A Return To Salem's Lot; Larry Cohen's Incoherent Schlocky Mess

by: Jason Elizondo (robotGEEK)

Continuing my Larry Cohen kick, and having just finished Deadly Illusion (also from the same year), I decided to tackle another one of his projects; one I'd been itching to check out for a long time. Larry Cohen is such a fascinating filmmaker to me. His quality is all over the place, varying from great to trash, but mostly trailing that fine line between both. When he's on fire, the guy can deliver some solid genre classics. Just look at Best Seller, which he wrote this same year as this, or Maniac Cop, which was released the following year. Or hell, even The Stuff, which he wrote and directed back in '85. But in the same breath he can deliver some truly bizarre films, like this one for example. A film that feels so unnecessary and so trite that I really struggled with trying to finish it. But I did, reluctantly. Let's dig in.

I should start by saying I was genuinely excited going into this one, because despite some of his bad films, I really tend to love a lot of his stuff, like Best Seller for example, and his Maniac Cop films. But Return To Salem's Lot has a bad reputation. Most people don't dig it, especially when you compare it to Tobe Hooper's original. But even had this been bad, I was hopeful that I would still enjoy it as a possible hot mess, the same way I enjoyed Sleepwalkers; an enjoyable campy over-the-top disaster. That was my hope.

Larry Cohen's Return to Salem's Lot, not necessarily a film anyone really wanted, but as an idea has so much potential, is a mess. I'm not even sure what his intent was, but I really struggled to get through this schlocky mess. Hey, I'm all for schlock, which is part of the reason why I love some of Jim Wynorski's earlier films, but then there's boring schlock, which should just be criminal, and that's what this is. Larry Cohen is a decent director, but he doesn't carry a strong enough visual flair to really make this film look good in any context. You can't help but feel that this looks and feels like a Made-for-TV movie (which the first one was). The only problem is that this wasn't a Made-for-TV movie. Sure, Tobe Hooper's original was, but he did such a phenomenal job on it that you'd never know it just by watching it. His visual aesthetic was able to transcend that very specific Made-for-TV tone. The same cannot be said about Larry Cohen and his sequel.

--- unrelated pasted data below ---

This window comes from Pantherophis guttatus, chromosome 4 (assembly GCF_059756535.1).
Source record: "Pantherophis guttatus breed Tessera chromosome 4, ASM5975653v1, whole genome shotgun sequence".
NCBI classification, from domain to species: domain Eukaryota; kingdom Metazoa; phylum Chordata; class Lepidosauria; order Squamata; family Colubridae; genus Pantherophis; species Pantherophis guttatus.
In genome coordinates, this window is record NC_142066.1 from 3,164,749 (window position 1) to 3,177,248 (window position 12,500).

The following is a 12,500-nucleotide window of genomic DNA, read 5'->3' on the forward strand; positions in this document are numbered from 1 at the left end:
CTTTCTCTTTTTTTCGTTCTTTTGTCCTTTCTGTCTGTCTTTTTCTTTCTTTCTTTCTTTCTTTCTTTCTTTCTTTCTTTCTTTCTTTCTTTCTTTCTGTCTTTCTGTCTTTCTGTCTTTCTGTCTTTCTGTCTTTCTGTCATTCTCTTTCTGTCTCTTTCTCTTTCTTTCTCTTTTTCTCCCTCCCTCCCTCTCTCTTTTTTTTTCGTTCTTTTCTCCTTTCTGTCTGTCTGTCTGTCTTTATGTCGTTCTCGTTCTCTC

A random cool shot that's surrounded by too many terrible ones.

Cohen's very specific way of directing, oftentimes serviceable but never stylish, really throws a wrench (so to speak) in this one's overall impact. It's a bit polarizing really. So many of his decisions come across as surprisingly amateur, despite the fact that the man has been directing films since 1972, yet you look at this film and wonder how that could possibly be? Devoid of any life, character or even stimulation, the look of Return to Salem's Lot couldn't be anymore dull if it tried. Not that that would be a precursor to the quality of the final product overall, but it's not a good start either. And honestly, seeing as this was a straight-up film and "not" a mini-series like the original one was, it should have been better. Much better. Cohen wasn't restricted by television limitations, but just simply judging by this films production value, you'd think that his hands were somehow tied.